17. 17. CPU Resources • Plan to add CPU overhead to Exchange VMs • ~10% for Hyper-V • Follow vendor guidance for SVVP hypervisors • Use the Server Role Requirements Calculator • • Note “Server Role Virtualization” and “Hypervisor CPU Adjustment Factor”
  18. 18. General Considerations • Memory sizing generally unchanged between physical and virtualize deployments • Exchange is not NUMA aware, but will take advantage of OS optimizations provided to host • Storage should be optimized for low IO latency and high service and data availability • Take advantage of hypervisor networking flexibility to provide availability and performance • In general: size using guidance for physical, apply to virtual
  19. 19. Co-location with other VMs • As a best practice, never overcommit any resources in a way that could impact Exchange VMs • Use reservation options to ensure that Exchange gets the resources it needs • Allows other workloads to take advantage of overcommit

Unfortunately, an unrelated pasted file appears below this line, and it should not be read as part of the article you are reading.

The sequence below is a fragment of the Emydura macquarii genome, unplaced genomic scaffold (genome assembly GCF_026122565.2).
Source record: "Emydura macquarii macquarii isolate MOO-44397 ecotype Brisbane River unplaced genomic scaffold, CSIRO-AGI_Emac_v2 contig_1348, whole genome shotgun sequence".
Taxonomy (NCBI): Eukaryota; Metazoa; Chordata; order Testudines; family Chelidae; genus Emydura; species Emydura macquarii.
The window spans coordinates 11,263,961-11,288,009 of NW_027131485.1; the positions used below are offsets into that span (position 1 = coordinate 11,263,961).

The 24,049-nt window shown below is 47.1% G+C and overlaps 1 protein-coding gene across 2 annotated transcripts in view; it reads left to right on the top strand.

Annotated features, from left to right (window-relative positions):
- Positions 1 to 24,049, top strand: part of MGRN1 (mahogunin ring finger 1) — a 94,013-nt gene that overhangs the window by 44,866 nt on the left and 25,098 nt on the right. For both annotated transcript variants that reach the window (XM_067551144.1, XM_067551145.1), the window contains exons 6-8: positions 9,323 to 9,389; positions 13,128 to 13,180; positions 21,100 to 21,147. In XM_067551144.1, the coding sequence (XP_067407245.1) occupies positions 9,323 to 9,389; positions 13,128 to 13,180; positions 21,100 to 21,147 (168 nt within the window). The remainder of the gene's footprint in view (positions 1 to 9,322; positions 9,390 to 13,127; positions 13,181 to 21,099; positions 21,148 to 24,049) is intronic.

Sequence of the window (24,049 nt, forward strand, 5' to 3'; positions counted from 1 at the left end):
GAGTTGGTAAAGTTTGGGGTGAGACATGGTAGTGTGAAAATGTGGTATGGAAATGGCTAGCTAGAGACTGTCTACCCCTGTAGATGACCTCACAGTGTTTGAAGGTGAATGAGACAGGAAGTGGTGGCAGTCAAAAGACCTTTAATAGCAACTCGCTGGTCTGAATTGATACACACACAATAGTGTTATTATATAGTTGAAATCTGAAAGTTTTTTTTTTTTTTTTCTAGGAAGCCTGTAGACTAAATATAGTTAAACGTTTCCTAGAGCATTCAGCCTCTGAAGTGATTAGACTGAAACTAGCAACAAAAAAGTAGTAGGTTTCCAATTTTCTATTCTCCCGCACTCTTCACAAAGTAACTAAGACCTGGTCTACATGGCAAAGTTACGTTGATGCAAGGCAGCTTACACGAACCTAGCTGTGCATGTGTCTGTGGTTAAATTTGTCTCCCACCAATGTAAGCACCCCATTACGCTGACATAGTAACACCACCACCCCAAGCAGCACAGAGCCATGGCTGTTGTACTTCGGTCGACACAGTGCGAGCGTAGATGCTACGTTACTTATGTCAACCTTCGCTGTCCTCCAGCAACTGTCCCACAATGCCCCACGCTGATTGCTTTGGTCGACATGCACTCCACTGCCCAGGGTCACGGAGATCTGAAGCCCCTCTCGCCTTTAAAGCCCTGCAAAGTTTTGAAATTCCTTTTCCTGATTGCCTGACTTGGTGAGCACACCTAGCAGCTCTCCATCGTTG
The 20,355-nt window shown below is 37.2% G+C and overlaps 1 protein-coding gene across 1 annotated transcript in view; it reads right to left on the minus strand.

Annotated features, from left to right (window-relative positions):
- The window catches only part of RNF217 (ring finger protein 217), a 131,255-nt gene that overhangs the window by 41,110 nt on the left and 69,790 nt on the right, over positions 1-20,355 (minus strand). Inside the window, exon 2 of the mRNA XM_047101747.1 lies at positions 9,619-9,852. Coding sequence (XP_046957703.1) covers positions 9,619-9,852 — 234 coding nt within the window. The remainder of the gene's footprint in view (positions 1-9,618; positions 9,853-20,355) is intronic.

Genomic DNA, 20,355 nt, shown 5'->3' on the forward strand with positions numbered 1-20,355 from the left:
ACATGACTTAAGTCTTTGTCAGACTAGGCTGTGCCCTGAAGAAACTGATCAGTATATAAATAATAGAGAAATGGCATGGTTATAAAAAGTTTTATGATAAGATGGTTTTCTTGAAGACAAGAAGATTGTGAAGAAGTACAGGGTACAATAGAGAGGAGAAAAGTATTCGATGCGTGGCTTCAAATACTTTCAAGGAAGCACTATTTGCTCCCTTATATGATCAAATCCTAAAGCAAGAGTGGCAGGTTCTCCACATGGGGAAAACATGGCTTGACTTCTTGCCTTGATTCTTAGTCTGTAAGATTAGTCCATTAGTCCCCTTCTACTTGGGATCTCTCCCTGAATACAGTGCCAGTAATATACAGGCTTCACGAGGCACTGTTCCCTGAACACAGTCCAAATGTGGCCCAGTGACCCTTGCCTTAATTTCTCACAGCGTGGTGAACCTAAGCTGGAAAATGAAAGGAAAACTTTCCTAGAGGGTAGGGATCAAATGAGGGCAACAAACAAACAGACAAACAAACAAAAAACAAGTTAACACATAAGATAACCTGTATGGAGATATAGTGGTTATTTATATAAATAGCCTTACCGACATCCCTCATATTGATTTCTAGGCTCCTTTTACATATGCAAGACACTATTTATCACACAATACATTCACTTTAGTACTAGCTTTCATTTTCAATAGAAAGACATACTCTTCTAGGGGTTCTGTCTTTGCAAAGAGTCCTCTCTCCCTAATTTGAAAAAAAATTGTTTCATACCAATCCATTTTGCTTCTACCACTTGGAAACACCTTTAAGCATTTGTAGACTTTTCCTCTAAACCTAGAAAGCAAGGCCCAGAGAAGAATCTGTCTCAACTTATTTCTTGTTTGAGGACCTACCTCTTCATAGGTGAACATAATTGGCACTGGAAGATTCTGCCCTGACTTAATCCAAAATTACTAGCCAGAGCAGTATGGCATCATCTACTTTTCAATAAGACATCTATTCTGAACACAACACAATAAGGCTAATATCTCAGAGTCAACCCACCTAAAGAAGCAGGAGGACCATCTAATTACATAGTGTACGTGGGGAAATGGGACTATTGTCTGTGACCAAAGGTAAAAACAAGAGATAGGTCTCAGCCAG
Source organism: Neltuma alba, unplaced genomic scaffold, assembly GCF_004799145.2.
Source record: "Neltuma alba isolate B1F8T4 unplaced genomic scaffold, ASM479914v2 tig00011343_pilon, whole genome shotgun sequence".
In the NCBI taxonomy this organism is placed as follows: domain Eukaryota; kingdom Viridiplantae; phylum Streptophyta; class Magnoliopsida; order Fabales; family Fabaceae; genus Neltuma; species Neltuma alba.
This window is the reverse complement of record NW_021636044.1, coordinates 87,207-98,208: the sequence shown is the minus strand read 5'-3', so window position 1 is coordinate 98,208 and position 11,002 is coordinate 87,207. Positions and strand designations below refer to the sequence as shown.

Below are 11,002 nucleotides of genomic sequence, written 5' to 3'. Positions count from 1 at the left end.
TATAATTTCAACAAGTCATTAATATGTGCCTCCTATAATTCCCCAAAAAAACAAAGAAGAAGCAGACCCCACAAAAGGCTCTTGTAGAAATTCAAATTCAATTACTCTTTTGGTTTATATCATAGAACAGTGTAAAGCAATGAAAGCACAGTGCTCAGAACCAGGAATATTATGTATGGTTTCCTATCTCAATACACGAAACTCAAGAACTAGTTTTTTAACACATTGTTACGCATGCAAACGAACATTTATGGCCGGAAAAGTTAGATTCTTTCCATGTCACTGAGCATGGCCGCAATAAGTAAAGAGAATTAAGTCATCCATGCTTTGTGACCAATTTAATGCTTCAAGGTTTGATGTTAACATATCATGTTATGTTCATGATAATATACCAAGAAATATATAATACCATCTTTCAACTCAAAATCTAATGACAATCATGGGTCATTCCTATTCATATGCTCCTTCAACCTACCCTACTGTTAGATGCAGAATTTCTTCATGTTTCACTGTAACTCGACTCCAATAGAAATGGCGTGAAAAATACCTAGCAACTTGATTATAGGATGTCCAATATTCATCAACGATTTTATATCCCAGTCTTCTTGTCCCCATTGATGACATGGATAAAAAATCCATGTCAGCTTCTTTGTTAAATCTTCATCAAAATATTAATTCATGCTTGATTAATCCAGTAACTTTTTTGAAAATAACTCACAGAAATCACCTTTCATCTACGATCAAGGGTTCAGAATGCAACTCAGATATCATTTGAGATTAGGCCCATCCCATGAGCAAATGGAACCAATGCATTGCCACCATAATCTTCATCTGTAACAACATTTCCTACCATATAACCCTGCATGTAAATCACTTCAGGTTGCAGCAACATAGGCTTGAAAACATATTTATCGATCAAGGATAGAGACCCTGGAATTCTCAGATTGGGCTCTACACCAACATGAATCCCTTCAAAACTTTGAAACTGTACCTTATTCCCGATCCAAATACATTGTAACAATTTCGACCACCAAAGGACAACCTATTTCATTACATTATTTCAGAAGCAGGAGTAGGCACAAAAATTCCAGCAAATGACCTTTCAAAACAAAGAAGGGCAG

20. 20. Users per Host • Avoid extreme scale-up to ensure high availability of Exchange service • Modern hypervisors are capable of hosting hundreds of VMs per host, but plan for a small number of Exchange 2013 mailbox VMs per-host • Use remaining capacity for other workloads
  22. 22. Failure Domains • Understanding failure domains is critical for virtualized Exchange design • Stuff fails – embrace failure and prepare for it with redundancy and multiple paths to infrastructure • Placing multiple copies of the same mailbox database on the same infrastructure lowers availability • Placing any dependencies of Exchange on the same infrastructure also lowers availability • Active Directory • Witness servers
  23. 23. Oversubscription • • • • Hypervisors don’t make CPU resources appear out of thin air Oversubscription can help with hardware consolidation, but it doesn’t help provide reliable high-performance Exchange services Proper Exchange sizing ensures that resources are available ondemand, so don’t allow hypervisors to yank those resources away CPU constrained Exchange servers will experience reduced throughput: • • • Delivery throughput reduction = queue growth Content indexing throughput reduction = increased IOPS Store ROP processing throughput reduction = RPC latency & end-user pain